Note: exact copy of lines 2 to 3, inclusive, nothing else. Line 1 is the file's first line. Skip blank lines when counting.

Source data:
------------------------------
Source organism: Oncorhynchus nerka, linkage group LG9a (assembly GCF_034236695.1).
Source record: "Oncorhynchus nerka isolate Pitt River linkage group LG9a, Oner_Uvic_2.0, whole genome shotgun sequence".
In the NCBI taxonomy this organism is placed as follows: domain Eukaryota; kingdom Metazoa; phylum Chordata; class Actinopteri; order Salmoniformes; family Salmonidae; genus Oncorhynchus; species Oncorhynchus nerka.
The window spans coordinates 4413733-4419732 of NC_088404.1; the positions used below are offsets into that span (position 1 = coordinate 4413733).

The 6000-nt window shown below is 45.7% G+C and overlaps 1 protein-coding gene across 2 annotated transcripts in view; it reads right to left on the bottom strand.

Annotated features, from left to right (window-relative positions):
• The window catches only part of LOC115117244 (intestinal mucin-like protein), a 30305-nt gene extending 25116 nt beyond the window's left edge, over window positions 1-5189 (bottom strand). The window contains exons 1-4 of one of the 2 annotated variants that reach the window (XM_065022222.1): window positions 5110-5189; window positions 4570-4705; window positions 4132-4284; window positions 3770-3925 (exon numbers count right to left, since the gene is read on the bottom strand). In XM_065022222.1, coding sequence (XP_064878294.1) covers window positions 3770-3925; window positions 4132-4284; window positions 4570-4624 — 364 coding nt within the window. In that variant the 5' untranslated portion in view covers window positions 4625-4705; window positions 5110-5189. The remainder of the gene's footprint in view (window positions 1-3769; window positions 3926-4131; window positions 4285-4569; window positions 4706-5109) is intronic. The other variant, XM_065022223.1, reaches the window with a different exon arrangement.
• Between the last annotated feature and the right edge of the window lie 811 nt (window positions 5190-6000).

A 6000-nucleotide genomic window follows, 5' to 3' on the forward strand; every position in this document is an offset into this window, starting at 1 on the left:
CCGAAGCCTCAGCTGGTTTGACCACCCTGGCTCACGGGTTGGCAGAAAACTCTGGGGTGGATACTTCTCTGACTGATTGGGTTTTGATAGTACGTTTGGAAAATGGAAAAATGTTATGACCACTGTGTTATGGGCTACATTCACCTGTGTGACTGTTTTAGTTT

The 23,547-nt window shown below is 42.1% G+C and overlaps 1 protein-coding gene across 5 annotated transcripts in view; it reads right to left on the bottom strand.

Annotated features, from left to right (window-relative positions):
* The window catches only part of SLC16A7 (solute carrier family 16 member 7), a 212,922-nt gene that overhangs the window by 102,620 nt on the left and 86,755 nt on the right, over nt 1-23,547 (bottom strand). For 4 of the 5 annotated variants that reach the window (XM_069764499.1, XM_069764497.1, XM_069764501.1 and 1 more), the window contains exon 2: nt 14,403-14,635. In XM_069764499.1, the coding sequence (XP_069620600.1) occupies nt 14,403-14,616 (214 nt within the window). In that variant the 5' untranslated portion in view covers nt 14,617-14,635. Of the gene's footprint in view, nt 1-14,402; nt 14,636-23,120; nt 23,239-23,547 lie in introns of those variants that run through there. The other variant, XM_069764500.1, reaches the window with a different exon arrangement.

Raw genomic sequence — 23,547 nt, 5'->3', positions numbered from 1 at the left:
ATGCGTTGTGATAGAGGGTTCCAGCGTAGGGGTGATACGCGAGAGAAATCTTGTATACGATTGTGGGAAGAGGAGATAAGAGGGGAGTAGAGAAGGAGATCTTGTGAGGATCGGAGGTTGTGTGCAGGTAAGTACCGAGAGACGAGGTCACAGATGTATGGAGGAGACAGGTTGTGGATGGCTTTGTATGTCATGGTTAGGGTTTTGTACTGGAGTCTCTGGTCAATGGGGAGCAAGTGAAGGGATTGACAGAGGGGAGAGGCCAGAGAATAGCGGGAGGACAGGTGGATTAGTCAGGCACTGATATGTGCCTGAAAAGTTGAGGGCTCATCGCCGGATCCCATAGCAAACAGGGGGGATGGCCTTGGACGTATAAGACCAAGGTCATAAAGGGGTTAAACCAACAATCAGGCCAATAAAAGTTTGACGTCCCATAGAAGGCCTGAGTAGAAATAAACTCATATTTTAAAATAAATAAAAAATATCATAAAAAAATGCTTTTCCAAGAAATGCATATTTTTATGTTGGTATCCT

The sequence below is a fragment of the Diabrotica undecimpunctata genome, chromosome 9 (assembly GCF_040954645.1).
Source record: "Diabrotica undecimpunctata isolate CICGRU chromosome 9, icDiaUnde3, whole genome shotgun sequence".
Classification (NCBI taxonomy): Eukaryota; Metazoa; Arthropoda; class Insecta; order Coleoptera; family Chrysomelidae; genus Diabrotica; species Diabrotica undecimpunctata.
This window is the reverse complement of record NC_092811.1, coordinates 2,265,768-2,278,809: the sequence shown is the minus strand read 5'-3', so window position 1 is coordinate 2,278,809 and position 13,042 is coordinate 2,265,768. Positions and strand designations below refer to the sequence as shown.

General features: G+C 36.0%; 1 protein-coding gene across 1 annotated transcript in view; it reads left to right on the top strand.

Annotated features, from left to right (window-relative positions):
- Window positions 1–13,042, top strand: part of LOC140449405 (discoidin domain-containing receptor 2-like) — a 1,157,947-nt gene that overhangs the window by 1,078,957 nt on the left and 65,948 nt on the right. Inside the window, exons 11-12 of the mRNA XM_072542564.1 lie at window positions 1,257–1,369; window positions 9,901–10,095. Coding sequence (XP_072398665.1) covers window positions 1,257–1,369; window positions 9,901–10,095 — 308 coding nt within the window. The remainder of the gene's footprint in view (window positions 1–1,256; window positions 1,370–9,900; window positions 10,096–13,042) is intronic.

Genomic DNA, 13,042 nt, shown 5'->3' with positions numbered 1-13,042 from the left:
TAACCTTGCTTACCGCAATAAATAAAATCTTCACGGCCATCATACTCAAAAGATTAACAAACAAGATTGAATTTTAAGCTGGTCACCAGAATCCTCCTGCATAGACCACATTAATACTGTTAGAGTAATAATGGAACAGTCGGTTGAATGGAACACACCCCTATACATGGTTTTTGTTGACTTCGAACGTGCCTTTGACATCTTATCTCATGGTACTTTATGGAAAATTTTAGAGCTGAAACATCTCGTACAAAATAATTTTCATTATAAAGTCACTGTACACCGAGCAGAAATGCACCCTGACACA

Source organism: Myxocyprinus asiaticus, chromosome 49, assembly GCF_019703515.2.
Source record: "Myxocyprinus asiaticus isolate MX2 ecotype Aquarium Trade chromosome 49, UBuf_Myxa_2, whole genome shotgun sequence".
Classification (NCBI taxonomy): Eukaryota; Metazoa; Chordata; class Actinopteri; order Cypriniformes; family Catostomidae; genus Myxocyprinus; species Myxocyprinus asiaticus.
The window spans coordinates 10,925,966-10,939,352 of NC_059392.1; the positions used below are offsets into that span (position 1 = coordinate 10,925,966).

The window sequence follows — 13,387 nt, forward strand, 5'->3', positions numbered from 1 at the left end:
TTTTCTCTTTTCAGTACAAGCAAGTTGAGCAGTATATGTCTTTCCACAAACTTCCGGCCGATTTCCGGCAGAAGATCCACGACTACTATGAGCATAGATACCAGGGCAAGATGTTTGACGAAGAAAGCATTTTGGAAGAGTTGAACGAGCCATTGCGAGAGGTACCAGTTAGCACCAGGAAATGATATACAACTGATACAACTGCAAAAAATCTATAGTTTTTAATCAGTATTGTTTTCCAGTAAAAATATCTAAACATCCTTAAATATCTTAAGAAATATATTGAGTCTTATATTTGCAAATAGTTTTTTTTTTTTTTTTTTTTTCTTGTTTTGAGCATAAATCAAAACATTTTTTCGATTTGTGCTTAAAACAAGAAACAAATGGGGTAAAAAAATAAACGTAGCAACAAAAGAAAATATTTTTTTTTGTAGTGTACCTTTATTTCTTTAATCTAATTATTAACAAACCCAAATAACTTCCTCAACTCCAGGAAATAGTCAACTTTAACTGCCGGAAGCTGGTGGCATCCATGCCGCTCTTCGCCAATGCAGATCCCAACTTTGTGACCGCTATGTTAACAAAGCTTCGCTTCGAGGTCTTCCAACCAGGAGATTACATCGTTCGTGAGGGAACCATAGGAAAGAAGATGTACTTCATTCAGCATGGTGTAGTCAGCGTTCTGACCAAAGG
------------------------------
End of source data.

Source record: "Oncorhynchus nerka isolate Pitt River linkage group LG9a, Oner_Uvic_2.0, whole genome shotgun sequence".
In the NCBI taxonomy this organism is placed as follows: domain Eukaryota; kingdom Metazoa; phylum Chordata; class Actinopteri; order Salmoniformes; family Salmonidae; genus Oncorhynchus; species Oncorhynchus nerka.